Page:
By Karen L. Cates, PhD
In the past, I’ve written about the need to get into the mind and the heart of the roofing worker to drive safety at work. Training is important, but so is the emotional connection that makes safety feel like it’s the right thing to do – especially when workers find themselves making decisions on site in the midst of competing goals or demands.
Enter Amy Edmonson, a Harvard Business School researcher, who is pioneering a concept called “psychological safety” – in roofing, this is the perception a worker has of the consequences of pointing out a potential safety hazard or violation. How this plays out on the job site is critical to driving safety. Will he be perceived as ignorant, incompetent, negative or disruptive? Or can he communicate freely in the knowledge that others will listen to him and address his concern or observation? Will the team back him up and address the problem? Or is he going to be ignored, subject to rolled eyeballs, ridicule or worse?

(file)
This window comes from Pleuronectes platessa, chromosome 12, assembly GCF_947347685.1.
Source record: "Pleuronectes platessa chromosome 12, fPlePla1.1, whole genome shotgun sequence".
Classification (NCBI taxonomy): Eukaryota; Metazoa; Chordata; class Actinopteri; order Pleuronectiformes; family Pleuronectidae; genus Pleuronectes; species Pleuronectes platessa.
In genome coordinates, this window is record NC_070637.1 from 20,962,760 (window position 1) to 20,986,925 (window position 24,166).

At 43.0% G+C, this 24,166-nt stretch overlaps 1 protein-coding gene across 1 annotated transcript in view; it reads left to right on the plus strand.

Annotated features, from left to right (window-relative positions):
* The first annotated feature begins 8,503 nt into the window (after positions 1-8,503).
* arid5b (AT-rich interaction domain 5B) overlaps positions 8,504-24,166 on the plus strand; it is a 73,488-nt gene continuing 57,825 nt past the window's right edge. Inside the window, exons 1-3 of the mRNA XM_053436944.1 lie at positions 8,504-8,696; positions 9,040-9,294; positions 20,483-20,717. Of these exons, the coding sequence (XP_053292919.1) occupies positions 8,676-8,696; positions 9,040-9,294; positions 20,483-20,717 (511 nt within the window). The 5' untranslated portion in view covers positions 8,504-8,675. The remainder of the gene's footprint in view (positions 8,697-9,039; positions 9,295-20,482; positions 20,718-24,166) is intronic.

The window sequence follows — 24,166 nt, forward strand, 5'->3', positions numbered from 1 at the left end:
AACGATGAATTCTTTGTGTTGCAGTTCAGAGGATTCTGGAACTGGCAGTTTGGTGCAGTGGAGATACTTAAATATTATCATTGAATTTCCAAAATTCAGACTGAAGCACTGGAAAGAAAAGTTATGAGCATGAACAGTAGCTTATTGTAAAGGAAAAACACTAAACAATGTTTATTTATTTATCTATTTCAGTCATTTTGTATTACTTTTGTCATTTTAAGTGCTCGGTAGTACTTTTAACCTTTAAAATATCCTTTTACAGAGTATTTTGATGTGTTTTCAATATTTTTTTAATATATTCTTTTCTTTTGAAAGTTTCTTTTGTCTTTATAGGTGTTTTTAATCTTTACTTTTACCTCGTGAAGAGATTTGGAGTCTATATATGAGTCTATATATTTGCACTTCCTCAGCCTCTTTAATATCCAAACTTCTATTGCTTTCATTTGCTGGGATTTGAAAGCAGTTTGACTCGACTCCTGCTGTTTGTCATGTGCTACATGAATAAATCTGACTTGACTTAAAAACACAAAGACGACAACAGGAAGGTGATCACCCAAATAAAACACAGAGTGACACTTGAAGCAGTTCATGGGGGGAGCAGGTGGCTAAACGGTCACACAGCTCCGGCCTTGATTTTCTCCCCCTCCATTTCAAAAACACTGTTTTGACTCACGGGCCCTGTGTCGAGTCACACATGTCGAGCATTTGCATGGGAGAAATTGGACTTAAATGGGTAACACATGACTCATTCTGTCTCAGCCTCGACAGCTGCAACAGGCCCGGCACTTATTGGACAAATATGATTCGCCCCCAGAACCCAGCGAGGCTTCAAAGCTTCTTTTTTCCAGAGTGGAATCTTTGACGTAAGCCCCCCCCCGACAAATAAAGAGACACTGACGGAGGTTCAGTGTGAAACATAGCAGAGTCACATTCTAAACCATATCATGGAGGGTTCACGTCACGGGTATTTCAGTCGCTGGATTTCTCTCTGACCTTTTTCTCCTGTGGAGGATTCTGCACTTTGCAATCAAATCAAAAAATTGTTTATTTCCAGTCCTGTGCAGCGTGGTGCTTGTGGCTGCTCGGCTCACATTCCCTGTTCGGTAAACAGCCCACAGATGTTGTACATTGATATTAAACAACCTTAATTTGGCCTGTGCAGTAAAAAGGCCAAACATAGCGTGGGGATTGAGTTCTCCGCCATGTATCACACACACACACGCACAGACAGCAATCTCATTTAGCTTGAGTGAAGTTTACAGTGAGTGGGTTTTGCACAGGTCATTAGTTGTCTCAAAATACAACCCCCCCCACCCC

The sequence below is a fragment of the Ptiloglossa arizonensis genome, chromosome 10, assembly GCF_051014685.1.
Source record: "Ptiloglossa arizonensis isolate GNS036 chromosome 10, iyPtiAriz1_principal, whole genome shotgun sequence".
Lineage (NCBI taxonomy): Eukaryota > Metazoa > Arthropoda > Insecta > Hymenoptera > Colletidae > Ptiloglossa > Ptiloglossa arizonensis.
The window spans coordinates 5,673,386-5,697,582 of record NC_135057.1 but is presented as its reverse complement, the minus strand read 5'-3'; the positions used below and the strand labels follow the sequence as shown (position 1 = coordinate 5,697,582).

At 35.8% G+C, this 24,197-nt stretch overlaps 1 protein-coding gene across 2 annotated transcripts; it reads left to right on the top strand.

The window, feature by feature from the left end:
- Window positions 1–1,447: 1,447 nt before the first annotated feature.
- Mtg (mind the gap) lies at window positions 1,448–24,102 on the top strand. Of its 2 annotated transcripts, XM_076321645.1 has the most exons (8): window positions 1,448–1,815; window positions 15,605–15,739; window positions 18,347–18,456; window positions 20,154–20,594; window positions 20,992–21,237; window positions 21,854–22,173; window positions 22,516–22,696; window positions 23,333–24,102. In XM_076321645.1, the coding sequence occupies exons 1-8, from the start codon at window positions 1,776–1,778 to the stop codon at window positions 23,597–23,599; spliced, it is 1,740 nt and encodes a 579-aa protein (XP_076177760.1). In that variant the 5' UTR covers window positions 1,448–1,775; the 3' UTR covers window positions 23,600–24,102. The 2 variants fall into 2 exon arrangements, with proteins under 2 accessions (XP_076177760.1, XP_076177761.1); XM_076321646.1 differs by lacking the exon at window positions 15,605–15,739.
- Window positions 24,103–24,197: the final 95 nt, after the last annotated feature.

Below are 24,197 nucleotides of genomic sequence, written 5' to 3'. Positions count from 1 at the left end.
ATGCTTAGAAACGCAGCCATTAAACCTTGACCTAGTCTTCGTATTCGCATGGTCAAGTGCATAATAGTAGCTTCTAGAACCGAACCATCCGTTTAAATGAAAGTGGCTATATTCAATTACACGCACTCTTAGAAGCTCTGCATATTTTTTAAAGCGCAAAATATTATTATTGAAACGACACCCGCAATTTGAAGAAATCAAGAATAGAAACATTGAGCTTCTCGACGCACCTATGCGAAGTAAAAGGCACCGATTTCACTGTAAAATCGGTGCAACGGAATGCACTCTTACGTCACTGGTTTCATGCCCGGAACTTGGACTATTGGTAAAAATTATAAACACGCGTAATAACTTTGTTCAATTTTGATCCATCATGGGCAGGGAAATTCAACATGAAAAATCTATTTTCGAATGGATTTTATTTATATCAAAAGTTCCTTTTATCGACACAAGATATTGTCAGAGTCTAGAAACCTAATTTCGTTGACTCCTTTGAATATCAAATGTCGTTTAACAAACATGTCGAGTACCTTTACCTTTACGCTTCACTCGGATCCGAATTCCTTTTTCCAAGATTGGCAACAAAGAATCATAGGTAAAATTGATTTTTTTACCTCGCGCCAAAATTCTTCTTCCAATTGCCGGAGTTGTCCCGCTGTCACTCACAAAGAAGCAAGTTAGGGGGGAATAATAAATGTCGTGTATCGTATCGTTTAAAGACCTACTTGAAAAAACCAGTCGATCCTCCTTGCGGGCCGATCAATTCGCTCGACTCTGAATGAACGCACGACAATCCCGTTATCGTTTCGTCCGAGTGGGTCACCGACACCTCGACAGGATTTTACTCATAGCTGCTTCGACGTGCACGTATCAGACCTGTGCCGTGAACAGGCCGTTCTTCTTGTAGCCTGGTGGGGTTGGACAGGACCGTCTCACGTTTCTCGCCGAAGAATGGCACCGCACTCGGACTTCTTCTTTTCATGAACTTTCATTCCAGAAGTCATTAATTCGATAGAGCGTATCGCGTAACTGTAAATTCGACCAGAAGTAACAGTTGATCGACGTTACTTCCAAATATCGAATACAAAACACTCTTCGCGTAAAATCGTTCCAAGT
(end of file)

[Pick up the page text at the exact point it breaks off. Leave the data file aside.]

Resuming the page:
In a psychologically safe workplace, employees feel confident that no one on their team will embarrass or punish anyone else for pointing out a mistake or asking a question. It all starts with leadership. How can contractors, superintendents and foreman foster the communication channels needed to identify and address safety concerns before they become a problem? Edmonson has a number of recommendations:
Driving safety into the minds and hearts of your workers is a long game that benefits workers, contractors and the industry. There may be short term gains for cutting corners on safety, but the costs can be catastrophic. By creating a psychologically safe workplace, contractors can help mitigate the risk of safety violations by making it a part of “the way we do business” for employees to call it when they see it, reaping long-term benefits for all.
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